A one‐dimensional, small‐amplitude analysis is presented of alternating‐current generation by a stationary electromagnetic circuit coupling to waves in a moving, perfectly conducting fluid. In a uniform applied dc magnetic field the waves in the fluid are either compressional waves if the time‐average velocity v0 is transverse to the dc magnetic field, or Alfvén waves if it is along the dc magnetic field. It is shown that, for velocities v0 greater than the velocity of propagation c of the compressional or Alfvén waves, self‐excited oscillations may be produced in a resistively loaded coil coupling to the fluid. In a traveling‐wave circuit and in a resistively loaded distributed circuit coupling to the fluid, growing waves are found which result from a transformation of the fluid energy into electromagnetic energy. There is a close analogy between these power‐generation mechanisms and those employed in microwave electron‐beam tubes.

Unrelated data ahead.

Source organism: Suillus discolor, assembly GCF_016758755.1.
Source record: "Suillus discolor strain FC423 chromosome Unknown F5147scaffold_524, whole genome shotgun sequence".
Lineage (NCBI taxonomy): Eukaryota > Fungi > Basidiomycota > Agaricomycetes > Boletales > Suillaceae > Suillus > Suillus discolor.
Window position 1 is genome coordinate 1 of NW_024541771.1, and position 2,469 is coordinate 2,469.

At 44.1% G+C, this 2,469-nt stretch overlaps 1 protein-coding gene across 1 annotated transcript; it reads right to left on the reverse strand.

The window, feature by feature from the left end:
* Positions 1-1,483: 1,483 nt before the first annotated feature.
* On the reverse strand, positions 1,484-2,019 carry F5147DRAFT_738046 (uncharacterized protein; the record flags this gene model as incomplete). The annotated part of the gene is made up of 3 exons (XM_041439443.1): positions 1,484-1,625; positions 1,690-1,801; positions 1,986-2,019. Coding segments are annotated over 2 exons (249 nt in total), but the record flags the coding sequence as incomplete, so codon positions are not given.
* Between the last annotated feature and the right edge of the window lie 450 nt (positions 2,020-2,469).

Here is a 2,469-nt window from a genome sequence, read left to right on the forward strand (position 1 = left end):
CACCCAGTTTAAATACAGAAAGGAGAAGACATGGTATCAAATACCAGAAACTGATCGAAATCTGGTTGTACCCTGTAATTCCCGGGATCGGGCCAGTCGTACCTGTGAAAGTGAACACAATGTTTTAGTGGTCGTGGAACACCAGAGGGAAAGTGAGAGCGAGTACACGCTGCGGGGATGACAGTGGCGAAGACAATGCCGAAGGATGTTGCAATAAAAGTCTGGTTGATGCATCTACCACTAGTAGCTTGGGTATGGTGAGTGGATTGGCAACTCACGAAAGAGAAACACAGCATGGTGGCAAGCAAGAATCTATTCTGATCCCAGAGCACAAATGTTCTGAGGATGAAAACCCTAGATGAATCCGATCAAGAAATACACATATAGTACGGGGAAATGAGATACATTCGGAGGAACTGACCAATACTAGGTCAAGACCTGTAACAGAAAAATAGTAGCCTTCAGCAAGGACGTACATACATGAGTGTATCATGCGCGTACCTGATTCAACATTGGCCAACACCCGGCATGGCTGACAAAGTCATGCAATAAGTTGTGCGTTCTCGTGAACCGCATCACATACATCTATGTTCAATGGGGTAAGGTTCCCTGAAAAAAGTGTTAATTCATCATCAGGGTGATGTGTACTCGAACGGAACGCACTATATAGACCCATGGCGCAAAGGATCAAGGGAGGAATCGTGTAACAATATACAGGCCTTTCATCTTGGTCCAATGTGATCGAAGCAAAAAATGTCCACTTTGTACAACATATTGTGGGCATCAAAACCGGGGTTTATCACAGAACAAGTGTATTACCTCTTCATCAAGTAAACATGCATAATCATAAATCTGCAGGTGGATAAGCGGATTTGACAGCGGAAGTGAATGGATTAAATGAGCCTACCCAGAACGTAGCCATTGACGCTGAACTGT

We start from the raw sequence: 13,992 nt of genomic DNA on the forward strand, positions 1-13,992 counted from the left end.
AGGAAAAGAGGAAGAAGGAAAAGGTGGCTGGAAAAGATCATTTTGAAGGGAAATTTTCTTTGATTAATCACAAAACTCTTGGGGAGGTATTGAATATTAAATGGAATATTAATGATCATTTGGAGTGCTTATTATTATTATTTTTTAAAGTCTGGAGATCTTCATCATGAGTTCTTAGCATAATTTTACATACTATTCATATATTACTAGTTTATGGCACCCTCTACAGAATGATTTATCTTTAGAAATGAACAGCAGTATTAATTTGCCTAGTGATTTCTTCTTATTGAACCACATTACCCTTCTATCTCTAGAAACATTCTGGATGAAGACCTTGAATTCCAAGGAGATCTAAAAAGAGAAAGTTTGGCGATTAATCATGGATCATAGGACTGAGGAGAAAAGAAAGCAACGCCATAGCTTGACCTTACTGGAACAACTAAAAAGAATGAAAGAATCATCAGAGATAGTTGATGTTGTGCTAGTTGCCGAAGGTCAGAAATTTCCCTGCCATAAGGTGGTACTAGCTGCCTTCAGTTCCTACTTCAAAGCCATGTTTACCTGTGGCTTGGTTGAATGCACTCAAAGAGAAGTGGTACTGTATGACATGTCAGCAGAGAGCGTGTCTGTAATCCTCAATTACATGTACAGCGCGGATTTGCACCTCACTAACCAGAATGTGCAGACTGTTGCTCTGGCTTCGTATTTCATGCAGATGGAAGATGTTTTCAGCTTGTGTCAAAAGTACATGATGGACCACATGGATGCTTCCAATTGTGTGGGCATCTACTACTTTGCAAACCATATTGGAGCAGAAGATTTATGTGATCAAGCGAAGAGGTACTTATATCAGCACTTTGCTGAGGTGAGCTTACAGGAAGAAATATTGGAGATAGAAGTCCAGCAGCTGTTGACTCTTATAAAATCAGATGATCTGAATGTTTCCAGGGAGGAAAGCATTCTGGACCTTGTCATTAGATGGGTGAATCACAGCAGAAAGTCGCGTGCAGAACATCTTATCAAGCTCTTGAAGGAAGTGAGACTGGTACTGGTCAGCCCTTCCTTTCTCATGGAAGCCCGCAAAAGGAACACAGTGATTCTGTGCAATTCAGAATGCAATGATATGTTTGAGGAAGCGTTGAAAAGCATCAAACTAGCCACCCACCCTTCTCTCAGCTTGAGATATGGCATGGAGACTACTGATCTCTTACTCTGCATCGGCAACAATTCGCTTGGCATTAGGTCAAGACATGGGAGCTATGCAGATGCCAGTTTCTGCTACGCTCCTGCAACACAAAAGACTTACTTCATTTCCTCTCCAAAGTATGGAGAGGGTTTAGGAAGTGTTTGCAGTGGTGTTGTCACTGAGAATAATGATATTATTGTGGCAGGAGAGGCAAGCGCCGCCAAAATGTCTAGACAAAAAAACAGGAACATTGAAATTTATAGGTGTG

The results of two‐ and three‐dimensional analyses are summarized in order to show that the phenomena predicted by the simplified one‐dimensional analysis occur in less idealized geometries. Possible applications are briefly discussed with reference to ac power generation by using combustion gases or a flow of a high‐temperature plasma.